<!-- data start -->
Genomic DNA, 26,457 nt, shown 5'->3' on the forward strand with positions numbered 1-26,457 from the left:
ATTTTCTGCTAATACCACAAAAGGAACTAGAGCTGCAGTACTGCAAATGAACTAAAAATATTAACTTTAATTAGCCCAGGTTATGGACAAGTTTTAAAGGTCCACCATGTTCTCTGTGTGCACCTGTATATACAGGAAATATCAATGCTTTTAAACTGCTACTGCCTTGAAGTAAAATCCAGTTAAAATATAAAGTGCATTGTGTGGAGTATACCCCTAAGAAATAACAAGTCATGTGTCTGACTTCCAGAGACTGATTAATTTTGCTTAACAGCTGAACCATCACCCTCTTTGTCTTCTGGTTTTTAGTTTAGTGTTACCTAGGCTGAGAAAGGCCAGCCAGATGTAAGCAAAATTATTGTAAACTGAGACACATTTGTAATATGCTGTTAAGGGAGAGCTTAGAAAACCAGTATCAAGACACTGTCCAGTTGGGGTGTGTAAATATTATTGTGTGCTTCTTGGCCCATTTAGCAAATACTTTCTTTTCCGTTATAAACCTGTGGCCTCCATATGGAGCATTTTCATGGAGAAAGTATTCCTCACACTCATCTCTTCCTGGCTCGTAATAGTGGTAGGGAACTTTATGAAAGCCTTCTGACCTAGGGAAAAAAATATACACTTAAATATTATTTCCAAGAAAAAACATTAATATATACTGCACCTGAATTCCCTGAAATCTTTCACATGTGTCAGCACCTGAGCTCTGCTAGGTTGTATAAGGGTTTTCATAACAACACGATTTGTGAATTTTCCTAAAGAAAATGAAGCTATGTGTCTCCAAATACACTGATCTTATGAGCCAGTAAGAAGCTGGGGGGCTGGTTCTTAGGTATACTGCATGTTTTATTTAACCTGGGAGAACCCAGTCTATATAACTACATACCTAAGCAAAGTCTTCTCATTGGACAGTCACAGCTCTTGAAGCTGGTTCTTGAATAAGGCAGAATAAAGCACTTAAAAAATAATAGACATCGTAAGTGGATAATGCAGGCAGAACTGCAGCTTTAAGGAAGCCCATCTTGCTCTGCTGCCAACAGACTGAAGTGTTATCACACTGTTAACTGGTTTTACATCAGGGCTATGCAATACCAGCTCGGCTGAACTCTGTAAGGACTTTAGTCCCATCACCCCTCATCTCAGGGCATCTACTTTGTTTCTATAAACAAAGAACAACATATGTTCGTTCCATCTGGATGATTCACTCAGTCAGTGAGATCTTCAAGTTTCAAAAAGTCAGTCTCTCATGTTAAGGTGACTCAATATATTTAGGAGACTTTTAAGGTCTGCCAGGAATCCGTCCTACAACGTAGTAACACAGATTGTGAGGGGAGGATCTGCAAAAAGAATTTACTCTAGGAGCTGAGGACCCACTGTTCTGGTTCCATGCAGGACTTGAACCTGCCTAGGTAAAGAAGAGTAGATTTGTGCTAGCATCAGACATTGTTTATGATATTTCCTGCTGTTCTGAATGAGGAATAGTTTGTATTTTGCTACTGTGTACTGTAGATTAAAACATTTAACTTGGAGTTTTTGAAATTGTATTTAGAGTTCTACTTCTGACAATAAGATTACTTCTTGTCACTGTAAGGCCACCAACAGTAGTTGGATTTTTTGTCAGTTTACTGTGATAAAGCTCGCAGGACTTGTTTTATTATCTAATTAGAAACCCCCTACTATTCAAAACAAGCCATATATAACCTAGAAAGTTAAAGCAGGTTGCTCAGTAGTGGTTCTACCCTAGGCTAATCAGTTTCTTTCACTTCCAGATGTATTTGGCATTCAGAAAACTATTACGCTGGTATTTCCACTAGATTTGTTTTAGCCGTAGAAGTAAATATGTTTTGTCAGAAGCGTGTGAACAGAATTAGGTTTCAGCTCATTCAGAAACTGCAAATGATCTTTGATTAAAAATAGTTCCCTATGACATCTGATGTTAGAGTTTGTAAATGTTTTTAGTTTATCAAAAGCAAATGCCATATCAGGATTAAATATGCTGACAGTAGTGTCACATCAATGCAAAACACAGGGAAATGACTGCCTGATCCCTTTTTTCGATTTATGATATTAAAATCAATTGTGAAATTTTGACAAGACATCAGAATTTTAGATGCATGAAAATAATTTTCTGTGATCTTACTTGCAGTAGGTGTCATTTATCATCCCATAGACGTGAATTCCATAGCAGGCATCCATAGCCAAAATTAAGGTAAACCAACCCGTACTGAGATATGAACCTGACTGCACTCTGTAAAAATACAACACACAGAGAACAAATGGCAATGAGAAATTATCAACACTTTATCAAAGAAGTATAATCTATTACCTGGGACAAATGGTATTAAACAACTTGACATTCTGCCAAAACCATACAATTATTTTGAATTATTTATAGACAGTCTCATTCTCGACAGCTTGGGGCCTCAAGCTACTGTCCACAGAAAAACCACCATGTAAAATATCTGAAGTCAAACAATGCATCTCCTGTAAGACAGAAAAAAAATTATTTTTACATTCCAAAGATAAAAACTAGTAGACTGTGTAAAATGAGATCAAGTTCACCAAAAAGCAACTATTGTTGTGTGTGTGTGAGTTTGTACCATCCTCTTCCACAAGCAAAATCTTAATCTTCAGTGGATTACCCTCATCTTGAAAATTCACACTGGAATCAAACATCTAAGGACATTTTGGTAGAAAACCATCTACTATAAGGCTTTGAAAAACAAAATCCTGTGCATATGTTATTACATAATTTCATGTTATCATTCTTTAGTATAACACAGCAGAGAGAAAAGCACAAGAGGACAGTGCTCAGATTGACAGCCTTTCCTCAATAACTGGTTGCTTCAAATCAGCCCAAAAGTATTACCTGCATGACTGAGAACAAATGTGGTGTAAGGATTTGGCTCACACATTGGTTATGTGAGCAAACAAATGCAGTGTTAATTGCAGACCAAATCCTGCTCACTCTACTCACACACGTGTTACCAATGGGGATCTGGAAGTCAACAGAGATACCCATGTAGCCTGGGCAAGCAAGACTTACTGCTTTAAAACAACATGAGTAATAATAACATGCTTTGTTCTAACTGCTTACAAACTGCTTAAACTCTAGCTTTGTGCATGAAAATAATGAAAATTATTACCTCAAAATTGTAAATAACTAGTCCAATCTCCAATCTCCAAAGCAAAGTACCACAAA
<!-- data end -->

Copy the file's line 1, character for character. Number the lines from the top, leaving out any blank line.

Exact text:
Genomic DNA, 26,457 nt, shown 5'->3' on the forward strand with positions numbered 1-26,457 from the left: